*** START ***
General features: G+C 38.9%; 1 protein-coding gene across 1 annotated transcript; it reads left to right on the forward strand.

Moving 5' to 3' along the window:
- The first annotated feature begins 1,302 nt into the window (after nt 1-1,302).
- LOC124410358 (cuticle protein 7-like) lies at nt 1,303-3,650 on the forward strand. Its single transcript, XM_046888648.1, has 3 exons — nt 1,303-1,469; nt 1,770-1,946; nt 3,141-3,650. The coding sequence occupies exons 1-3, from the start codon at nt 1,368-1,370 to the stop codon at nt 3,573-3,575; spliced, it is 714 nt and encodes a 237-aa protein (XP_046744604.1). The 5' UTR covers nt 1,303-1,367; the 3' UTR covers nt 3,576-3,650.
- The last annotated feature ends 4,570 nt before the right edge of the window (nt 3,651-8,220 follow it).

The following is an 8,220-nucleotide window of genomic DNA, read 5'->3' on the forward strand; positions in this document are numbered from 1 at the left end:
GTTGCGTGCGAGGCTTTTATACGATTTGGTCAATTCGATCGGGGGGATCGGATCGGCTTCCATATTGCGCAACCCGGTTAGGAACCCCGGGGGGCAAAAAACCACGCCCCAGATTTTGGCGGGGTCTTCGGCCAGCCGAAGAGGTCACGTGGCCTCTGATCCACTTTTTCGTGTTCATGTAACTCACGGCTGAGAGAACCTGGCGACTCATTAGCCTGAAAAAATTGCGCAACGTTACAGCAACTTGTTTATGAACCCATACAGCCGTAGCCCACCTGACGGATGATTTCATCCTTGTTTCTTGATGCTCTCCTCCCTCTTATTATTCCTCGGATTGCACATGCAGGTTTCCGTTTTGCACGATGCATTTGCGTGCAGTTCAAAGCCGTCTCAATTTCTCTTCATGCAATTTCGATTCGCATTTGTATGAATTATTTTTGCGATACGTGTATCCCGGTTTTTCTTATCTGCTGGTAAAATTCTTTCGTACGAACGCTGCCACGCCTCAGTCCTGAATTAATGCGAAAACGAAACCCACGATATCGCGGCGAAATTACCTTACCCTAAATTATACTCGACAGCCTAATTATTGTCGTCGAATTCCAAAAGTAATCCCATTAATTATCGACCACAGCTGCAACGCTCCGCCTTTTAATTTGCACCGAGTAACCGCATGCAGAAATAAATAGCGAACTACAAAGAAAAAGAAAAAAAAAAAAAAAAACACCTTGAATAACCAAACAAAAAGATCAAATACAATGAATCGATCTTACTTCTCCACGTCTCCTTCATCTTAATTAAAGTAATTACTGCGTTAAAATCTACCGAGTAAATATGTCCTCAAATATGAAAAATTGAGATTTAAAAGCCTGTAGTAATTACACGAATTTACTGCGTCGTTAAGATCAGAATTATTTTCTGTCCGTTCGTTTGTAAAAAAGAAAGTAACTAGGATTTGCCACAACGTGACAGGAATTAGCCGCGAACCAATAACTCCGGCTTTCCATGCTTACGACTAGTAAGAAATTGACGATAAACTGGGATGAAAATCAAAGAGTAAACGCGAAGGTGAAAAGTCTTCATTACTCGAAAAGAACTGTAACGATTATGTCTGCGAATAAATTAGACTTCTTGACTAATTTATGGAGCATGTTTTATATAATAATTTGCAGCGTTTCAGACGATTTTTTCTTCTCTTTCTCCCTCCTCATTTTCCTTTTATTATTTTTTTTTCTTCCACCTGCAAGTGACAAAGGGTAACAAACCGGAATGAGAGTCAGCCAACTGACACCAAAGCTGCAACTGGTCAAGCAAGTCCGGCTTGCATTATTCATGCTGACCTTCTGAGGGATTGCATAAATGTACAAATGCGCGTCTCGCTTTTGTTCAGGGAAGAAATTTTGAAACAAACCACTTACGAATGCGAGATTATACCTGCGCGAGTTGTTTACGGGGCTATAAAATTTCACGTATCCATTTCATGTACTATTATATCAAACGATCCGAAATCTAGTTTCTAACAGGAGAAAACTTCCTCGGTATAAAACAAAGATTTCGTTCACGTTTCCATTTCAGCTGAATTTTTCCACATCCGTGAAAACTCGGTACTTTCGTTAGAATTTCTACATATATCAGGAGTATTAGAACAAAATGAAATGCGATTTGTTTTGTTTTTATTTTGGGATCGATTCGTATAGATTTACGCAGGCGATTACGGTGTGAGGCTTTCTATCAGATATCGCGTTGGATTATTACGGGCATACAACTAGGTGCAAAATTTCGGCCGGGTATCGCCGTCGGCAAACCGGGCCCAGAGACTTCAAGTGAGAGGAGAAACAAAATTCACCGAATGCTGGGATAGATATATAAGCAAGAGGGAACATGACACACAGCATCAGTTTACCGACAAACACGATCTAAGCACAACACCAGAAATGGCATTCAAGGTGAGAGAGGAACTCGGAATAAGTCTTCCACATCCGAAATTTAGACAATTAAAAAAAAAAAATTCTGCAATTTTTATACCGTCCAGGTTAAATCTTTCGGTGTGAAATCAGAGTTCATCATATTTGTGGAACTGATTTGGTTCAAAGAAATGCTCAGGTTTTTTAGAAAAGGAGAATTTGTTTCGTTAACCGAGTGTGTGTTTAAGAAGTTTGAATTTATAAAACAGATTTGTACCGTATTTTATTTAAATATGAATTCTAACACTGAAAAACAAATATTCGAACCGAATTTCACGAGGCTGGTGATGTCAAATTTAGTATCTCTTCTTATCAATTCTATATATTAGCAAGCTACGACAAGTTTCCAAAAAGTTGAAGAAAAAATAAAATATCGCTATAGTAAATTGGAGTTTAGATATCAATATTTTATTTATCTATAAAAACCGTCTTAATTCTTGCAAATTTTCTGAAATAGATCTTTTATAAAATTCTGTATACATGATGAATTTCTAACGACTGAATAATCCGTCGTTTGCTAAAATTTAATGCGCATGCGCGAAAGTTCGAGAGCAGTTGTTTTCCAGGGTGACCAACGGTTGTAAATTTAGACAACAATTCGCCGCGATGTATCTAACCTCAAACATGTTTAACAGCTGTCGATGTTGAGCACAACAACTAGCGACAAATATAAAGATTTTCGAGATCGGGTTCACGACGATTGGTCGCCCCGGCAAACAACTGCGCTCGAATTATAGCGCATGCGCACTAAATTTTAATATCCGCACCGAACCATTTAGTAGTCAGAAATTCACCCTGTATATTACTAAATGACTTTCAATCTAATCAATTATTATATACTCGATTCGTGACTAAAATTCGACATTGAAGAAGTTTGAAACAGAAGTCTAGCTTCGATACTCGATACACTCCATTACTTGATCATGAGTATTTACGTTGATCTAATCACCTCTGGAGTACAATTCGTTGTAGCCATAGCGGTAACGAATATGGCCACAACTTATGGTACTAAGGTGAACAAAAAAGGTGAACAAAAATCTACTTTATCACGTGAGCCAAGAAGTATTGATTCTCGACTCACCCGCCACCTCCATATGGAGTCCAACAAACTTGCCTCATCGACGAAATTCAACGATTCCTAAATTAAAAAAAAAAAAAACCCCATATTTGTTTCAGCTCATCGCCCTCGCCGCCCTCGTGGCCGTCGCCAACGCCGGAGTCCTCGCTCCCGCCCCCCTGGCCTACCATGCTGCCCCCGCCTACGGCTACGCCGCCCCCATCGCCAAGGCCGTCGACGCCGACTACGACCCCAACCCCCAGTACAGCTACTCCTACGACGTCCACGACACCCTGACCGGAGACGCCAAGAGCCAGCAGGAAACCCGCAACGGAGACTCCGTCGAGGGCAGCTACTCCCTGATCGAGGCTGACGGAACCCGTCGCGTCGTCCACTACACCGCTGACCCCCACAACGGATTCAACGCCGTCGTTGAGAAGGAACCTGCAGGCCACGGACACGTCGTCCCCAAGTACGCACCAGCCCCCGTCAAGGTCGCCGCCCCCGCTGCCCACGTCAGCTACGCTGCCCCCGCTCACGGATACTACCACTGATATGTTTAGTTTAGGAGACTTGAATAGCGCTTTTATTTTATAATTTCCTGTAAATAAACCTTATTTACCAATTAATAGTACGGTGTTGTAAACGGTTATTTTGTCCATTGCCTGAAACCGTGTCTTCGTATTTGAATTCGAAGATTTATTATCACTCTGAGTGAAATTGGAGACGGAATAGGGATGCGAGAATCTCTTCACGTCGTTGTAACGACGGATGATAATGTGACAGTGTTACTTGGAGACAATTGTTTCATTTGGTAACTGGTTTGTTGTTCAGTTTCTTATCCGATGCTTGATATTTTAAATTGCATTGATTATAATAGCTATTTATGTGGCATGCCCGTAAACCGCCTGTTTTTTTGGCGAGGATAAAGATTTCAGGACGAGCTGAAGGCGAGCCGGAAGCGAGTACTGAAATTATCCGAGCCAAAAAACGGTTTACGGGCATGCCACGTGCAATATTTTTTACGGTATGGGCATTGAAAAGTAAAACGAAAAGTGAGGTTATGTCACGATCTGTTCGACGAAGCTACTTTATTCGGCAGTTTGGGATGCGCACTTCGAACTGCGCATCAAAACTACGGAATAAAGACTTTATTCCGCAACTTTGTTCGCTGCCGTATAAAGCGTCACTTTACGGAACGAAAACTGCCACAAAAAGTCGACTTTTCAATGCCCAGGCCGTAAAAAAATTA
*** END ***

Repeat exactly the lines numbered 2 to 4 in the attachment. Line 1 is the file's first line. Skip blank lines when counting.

Moving 5' to 3' along the window:
- The first annotated feature begins 1,302 nt into the window (after nt 1-1,302).
- LOC124410358 (cuticle protein 7-like) lies at nt 1,303-3,650 on the forward strand. Its single transcript, XM_046888648.1, has 3 exons — nt 1,303-1,469; nt 1,770-1,946; nt 3,141-3,650. The coding sequence occupies exons 1-3, from the start codon at nt 1,368-1,370 to the stop codon at nt 3,573-3,575; spliced, it is 714 nt and encodes a 237-aa protein (XP_046744604.1). The 5' UTR covers nt 1,303-1,367; the 3' UTR covers nt 3,576-3,650.